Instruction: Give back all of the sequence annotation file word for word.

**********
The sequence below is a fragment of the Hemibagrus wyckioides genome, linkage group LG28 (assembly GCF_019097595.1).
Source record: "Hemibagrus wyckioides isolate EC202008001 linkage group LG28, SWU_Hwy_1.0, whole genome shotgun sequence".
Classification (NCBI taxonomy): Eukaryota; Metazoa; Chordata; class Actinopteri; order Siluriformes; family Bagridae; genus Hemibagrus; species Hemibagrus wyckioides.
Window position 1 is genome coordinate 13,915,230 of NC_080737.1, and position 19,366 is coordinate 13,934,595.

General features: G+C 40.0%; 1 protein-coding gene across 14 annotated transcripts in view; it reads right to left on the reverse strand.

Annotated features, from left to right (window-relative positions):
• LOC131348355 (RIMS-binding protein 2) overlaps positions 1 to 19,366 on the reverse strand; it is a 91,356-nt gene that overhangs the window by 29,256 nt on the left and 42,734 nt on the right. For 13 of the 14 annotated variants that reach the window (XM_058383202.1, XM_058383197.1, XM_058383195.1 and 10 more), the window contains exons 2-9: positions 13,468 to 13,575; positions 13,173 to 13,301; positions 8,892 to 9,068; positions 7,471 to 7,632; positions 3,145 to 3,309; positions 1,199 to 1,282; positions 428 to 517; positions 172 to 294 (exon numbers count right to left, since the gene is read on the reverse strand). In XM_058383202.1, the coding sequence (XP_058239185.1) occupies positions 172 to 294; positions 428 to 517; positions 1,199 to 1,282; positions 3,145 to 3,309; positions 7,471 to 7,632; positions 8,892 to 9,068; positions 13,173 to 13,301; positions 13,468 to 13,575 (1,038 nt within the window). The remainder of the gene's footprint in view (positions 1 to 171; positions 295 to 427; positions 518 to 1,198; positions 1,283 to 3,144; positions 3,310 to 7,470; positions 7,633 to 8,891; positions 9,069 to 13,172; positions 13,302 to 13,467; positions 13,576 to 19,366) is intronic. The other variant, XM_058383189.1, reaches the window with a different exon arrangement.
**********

The sequence below is a fragment of the Hemibagrus wyckioides genome, linkage group LG28 (assembly GCF_019097595.1).
Source record: "Hemibagrus wyckioides isolate EC202008001 linkage group LG28, SWU_Hwy_1.0, whole genome shotgun sequence".
Classification (NCBI taxonomy): Eukaryota; Metazoa; Chordata; class Actinopteri; order Siluriformes; family Bagridae; genus Hemibagrus; species Hemibagrus wyckioides.
Window position 1 is genome coordinate 13,915,230 of NC_080737.1, and position 19,366 is coordinate 13,934,595.

General features: G+C 40.0%; 1 protein-coding gene across 14 annotated transcripts in view; it reads right to left on the reverse strand.

Annotated features, from left to right (window-relative positions):
• LOC131348355 (RIMS-binding protein 2) overlaps positions 1 to 19,366 on the reverse strand; it is a 91,356-nt gene that overhangs the window by 29,256 nt on the left and 42,734 nt on the right. For 13 of the 14 annotated variants that reach the window (XM_058383202.1, XM_058383197.1, XM_058383195.1 and 10 more), the window contains exons 2-9: positions 13,468 to 13,575; positions 13,173 to 13,301; positions 8,892 to 9,068; positions 7,471 to 7,632; positions 3,145 to 3,309; positions 1,199 to 1,282; positions 428 to 517; positions 172 to 294 (exon numbers count right to left, since the gene is read on the reverse strand). In XM_058383202.1, the coding sequence (XP_058239185.1) occupies positions 172 to 294; positions 428 to 517; positions 1,199 to 1,282; positions 3,145 to 3,309; positions 7,471 to 7,632; positions 8,892 to 9,068; positions 13,173 to 13,301; positions 13,468 to 13,575 (1,038 nt within the window). The remainder of the gene's footprint in view (positions 1 to 171; positions 295 to 427; positions 518 to 1,198; positions 1,283 to 3,144; positions 3,310 to 7,470; positions 7,633 to 8,891; positions 9,069 to 13,172; positions 13,302 to 13,467; positions 13,576 to 19,366) is intronic. The other variant, XM_058383189.1, reaches the window with a different exon arrangement.